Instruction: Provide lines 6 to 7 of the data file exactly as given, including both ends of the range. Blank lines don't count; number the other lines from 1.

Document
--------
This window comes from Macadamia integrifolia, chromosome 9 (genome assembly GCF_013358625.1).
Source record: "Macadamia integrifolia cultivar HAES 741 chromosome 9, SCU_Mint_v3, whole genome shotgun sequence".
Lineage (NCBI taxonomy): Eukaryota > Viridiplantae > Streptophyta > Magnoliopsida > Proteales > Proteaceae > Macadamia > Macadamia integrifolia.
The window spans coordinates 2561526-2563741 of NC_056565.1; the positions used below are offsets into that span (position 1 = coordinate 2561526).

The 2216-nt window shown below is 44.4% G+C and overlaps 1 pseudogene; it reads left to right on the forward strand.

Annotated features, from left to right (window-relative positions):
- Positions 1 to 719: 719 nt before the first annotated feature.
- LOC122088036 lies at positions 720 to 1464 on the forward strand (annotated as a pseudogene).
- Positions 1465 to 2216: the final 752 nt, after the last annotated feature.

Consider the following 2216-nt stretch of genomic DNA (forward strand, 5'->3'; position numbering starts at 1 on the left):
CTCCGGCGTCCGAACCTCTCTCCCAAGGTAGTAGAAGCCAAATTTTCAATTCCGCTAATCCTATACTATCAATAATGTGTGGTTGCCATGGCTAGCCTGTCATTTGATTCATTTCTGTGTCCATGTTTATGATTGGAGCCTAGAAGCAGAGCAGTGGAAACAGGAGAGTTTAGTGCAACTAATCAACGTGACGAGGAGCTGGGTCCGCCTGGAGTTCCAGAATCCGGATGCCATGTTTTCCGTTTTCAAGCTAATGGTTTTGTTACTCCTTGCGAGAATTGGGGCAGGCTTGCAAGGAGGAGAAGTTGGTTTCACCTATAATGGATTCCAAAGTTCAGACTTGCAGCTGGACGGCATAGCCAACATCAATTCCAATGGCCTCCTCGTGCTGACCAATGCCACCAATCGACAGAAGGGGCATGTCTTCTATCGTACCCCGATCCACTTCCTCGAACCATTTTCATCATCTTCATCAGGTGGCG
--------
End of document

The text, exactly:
Annotated features, from left to right (window-relative positions):
- Positions 1 to 719: 719 nt before the first annotated feature.